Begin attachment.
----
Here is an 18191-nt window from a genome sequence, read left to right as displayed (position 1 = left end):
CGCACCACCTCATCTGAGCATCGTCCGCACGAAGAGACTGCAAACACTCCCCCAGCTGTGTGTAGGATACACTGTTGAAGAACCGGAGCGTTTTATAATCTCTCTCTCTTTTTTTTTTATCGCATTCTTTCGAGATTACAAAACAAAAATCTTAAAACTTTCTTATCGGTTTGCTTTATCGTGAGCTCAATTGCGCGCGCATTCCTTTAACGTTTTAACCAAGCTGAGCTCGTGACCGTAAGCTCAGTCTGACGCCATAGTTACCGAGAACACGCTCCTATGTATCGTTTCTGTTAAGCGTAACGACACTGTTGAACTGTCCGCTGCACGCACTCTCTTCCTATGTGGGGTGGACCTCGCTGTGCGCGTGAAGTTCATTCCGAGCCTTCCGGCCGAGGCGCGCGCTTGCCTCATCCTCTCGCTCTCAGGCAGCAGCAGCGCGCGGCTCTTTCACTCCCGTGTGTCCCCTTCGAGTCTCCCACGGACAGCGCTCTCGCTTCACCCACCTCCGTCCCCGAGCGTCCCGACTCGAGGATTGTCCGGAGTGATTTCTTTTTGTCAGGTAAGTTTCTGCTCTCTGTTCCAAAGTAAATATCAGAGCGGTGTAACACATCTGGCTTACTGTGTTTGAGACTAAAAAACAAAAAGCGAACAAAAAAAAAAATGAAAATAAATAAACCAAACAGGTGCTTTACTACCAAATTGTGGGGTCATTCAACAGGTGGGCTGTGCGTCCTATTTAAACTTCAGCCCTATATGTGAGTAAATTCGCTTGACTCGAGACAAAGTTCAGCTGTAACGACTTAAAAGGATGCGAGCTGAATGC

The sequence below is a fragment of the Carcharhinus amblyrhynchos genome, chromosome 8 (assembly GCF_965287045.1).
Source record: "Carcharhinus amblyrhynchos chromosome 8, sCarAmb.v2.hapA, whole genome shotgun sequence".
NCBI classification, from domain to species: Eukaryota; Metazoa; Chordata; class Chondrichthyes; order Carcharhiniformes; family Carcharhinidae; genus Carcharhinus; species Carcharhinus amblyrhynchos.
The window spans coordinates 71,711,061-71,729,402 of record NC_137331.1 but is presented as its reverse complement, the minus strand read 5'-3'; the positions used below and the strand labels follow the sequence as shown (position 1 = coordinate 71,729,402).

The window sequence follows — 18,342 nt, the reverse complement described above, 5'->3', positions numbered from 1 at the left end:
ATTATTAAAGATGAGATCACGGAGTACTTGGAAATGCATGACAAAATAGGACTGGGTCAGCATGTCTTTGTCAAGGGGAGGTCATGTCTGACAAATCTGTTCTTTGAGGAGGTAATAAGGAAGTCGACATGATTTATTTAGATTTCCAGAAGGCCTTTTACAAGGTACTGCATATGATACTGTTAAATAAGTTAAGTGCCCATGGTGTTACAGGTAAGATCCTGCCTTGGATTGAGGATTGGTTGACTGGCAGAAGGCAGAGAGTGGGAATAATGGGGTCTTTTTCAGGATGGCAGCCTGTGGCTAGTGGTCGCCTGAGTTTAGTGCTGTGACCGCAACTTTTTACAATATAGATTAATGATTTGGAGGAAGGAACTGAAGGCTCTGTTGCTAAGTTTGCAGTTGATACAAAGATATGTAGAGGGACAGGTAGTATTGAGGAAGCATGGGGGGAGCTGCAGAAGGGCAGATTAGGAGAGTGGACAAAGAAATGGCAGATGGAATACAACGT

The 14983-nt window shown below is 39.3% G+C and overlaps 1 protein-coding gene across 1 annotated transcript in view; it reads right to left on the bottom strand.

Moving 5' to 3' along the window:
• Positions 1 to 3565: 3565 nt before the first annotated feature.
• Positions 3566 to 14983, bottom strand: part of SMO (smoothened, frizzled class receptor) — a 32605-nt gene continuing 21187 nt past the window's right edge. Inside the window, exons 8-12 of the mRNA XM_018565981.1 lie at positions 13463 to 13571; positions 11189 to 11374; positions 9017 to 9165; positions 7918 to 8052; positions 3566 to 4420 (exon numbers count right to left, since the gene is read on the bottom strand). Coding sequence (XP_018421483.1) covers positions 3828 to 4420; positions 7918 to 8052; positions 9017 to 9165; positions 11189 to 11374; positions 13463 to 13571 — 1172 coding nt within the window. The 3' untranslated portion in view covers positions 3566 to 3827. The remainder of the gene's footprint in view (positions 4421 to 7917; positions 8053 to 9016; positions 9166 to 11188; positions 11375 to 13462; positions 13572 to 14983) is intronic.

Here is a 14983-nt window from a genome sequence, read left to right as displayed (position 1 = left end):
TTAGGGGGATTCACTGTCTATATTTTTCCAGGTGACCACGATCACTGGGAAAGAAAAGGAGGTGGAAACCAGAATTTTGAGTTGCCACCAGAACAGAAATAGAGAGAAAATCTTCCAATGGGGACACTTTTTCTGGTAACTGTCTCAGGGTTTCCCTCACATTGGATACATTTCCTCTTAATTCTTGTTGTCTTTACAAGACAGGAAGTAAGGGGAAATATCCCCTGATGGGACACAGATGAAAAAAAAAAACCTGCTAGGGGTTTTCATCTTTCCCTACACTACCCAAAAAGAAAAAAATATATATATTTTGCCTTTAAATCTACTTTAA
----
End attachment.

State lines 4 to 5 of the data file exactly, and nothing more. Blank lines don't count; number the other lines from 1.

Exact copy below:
Source record: "Carcharhinus amblyrhynchos chromosome 8, sCarAmb.v2.hapA, whole genome shotgun sequence".
NCBI classification, from domain to species: Eukaryota; Metazoa; Chordata; class Chondrichthyes; order Carcharhiniformes; family Carcharhinidae; genus Carcharhinus; species Carcharhinus amblyrhynchos.